Willie Nelson, along with Neil Young and John Mellencamp, founded farm Aid in 1985 when American farmers were in the midst of a mortgage crisis that was forcing many small farmers to leave their land. Through the concert, modeled on the Live Aid event that took place earlier that year, the performers hoped to raise money and awareness to help those farmers along. The event was a huge success, and turned into a tradition that has lasted for over three decades, with a large concert held at a different location each year.
SOUNDS LIKE: Outlaw. Plain and simple.
WHY YOU SHOULD CARE: Willie turns 80 today, and the late, great George Jones put it - “There’ll never be another red-headed stranger.”
“You can’t make a record if you ain’t got nothing to say” – Willie Nelson, “Shotgun Willie”
Country music can be broken down into five or six different and distinct generations. The actual country elements of country – that is, the Western/cowboy sound that founded the genre to begin with, were mostly phased out by the mid-60s. In the early 70s a new breed of country music was born, frequently labeled “outlaw country.” Born as a reaction to the “Nashville sound,” which many new country artists perceived as the selling-out of country music (Chet Atkins, when asked what the Nashville sound was, would famously shake the loose change in his pocket and say “it’s the sound of money”), outlaw country sought a return to independence and the grungy, dirty origins of the music. It didn’t hurt that several of its best known practitioners, such as David Allen Coe, were at least rumored to have frequent run-ins with the law.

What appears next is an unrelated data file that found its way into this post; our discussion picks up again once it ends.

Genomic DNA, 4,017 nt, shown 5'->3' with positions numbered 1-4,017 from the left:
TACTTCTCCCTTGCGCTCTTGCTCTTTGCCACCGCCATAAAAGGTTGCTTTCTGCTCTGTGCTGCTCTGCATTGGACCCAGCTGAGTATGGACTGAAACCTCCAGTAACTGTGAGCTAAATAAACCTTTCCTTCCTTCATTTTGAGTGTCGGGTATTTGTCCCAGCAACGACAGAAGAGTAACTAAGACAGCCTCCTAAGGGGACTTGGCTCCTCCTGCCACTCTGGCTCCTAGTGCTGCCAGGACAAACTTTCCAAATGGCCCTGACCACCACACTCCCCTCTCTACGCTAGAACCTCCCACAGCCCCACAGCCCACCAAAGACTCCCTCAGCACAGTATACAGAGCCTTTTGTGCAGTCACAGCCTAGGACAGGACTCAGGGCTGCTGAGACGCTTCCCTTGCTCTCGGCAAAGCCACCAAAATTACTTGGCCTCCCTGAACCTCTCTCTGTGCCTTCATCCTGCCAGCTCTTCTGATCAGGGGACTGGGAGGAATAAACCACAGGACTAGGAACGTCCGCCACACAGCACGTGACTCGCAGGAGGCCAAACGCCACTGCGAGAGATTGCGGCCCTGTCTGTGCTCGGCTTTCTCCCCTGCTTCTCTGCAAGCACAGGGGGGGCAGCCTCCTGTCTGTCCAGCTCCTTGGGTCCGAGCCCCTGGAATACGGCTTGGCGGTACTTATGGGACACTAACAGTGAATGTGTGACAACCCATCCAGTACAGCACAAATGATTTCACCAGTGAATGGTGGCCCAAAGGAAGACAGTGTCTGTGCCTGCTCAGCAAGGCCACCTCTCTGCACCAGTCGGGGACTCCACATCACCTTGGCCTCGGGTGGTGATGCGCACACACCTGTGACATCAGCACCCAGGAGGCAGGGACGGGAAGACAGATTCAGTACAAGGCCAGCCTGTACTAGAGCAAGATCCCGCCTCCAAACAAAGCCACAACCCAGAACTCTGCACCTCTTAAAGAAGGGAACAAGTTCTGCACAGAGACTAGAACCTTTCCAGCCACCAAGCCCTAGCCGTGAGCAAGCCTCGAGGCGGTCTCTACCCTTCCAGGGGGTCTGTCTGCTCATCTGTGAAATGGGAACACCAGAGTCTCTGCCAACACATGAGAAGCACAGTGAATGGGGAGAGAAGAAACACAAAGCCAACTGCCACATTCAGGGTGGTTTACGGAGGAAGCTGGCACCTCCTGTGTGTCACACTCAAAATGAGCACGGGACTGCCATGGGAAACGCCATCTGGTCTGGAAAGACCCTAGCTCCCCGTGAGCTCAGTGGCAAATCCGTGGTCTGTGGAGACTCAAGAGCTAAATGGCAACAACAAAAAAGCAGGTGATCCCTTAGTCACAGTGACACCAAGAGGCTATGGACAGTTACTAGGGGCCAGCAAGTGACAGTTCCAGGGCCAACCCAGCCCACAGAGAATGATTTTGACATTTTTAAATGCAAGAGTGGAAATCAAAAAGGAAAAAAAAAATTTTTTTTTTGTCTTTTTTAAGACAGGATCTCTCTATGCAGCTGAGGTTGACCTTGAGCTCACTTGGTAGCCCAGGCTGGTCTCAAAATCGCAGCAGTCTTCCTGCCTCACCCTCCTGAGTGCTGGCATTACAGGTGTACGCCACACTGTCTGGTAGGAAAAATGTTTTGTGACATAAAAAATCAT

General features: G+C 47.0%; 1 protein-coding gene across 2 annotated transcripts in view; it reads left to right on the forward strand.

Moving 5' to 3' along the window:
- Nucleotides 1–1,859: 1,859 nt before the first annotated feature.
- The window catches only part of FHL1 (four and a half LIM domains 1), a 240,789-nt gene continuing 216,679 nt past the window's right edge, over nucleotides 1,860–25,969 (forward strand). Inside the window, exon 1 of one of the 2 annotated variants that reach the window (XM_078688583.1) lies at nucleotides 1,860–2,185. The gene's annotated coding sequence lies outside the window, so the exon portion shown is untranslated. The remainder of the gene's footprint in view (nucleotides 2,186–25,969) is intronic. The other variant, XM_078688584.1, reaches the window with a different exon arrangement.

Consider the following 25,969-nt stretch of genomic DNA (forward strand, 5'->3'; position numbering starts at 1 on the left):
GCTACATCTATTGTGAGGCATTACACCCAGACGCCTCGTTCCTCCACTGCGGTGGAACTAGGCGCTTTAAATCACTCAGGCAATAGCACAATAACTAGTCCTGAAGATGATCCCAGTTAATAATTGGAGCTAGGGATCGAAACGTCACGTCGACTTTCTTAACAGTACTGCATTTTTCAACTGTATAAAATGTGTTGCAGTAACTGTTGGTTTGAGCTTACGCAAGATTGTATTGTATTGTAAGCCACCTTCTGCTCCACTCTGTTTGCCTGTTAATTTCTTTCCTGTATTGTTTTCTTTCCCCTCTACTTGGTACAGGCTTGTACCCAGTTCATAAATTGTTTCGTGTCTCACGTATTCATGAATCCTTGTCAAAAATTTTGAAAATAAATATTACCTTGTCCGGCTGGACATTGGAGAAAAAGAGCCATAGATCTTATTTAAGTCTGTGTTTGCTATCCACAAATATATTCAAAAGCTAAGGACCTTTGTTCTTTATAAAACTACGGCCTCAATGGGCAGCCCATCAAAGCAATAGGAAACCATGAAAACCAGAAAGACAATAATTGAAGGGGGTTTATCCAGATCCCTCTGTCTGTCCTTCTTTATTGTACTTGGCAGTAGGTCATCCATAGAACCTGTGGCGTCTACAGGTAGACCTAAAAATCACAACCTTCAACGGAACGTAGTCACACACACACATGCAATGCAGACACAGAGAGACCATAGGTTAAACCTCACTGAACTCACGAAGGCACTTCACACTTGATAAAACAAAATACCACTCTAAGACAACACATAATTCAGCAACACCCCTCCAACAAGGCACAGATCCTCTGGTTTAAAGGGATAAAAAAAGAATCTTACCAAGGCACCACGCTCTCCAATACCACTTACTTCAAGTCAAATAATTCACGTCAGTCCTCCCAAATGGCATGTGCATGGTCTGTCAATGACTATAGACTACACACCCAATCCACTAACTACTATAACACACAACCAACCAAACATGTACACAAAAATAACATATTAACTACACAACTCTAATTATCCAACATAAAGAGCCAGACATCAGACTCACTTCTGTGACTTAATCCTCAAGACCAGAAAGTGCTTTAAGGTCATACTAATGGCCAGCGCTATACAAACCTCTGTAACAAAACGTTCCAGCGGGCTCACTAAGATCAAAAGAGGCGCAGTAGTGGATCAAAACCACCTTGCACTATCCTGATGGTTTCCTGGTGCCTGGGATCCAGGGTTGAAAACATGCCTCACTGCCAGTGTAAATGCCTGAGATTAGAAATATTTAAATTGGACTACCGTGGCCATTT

Outlaw country’s best known faces quickly became two Texans, Waylon Jennings and Willie Nelson. Jennings’ album Ladies Love Outlaws – which featured a picture of Jennings dressed as a Western Sherriff on the cover – jumpstarted the genre’s popularity. It was Nelson, however, that became its enduring star.
Willie Nelson doesn’t need an introduction. Just the mention of the name conjures up images of cowboys, whiskey, red headed strangers and yes, the pot. To say the man is a living legend would be a gross understatement. Nelson is a burning star in a world where many of those lights are going dim. He’s one of the few people left who you can point to and say “That man, right there. HE is one of the reasons modern music is what it is today.” There are heavyweights in the music world and then there are the collusi: Dylan, Cash, Bowie, Wonder, Springsteen, Charles, Jones, Davis, Presley, McCartney, Lennon – the list goes on but not for too much longer. These were the rebels, the trailblazers, the outlaws, and no such list could possibly be complete without Willie Nelson’s naming sitting right up there near the top.
Phosphorescent is playing The Red Palace in DC tonight and you should be too. The brain child of Brooklyn transplant Matthew Houck Phosphorescent is a rotating cast of musicians that come together to bring you some of the best alt-country style rock going today.
Why is he playing a place this small? We have no idea. Especially after the awesomeness of his second album for the Dead Oceans label, To Willie, which is nothing but Willie Nelson covers done right. Like I said, we don't know why he's playing a place as small as The Red Palace (although maybe it's because it is one of the best rooms in DC) but we'll take it!
If need convincing or just have never heard of the band, check out the opening track of their excellent album Here's To Taking It Easy and let the music do the talking.
At $12 a ticket, how could you possibly go wrong.
"It's Hard To Be Humble (When You're From Alabama)